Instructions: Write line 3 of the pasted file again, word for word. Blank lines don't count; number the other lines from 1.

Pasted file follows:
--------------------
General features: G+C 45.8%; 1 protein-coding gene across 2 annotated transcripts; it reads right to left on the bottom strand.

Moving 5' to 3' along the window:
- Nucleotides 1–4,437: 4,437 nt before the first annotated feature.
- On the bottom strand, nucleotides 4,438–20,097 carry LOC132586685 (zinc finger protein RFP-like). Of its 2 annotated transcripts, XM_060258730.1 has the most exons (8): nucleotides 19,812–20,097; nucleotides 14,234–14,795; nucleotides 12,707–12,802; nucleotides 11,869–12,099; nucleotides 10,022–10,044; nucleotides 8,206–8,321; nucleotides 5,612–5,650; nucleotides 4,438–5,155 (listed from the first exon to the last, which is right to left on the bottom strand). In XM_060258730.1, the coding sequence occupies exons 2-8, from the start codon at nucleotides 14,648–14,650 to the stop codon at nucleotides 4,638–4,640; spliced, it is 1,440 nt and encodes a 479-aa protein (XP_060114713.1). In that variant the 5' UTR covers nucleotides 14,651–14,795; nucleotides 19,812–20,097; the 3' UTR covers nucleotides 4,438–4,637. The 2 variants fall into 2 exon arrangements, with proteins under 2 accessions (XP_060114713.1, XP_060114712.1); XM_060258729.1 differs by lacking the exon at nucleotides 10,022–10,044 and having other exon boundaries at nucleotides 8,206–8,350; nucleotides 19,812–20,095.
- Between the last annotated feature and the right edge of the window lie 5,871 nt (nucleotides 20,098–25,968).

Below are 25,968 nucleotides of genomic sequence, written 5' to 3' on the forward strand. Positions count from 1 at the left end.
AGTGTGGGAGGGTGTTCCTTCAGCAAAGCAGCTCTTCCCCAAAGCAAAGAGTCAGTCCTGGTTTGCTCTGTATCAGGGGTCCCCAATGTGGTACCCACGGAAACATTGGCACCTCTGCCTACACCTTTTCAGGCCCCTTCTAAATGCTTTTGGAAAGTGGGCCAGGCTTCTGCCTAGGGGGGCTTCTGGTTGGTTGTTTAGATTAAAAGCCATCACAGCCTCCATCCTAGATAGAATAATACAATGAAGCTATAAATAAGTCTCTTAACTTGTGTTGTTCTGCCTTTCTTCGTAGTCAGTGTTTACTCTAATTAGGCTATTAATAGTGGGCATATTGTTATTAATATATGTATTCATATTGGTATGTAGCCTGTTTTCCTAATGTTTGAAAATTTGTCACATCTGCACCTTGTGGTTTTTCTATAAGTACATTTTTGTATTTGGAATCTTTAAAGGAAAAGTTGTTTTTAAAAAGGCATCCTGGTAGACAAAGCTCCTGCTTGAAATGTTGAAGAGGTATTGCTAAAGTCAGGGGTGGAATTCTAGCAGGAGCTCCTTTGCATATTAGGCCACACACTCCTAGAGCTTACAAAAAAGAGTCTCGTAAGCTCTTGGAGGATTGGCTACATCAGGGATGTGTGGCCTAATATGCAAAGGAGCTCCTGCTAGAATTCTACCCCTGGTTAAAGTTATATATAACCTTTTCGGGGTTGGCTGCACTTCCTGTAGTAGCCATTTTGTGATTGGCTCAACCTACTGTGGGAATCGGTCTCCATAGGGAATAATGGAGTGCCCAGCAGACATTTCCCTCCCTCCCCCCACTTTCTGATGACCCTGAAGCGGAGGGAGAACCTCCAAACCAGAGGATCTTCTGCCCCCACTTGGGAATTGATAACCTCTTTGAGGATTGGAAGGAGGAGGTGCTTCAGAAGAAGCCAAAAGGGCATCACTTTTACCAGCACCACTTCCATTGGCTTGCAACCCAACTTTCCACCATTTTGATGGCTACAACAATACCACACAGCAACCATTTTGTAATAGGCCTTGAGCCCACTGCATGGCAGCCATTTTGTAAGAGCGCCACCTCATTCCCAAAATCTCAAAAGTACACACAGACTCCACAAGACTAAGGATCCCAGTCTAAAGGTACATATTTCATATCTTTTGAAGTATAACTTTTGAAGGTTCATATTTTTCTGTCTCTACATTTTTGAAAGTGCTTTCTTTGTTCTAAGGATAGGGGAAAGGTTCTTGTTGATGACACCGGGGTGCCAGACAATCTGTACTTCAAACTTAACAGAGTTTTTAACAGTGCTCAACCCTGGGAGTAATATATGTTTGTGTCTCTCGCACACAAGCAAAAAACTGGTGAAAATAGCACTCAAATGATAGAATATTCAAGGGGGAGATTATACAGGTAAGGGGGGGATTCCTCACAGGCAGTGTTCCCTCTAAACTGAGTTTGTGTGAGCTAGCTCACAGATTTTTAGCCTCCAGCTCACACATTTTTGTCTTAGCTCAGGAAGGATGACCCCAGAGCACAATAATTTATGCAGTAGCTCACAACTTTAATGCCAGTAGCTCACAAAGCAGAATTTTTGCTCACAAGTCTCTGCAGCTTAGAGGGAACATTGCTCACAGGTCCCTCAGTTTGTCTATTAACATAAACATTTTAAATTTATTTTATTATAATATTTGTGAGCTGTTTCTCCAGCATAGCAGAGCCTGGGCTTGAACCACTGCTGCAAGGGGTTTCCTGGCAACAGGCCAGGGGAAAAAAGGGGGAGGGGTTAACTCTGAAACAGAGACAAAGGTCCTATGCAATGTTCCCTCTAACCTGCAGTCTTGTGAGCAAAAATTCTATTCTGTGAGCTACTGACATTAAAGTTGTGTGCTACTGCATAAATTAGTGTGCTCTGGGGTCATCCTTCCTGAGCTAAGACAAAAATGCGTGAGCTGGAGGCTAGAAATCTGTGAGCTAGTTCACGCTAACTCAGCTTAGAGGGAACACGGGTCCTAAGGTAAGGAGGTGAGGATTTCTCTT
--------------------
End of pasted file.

- Nucleotides 1–4,437: 4,437 nt before the first annotated feature.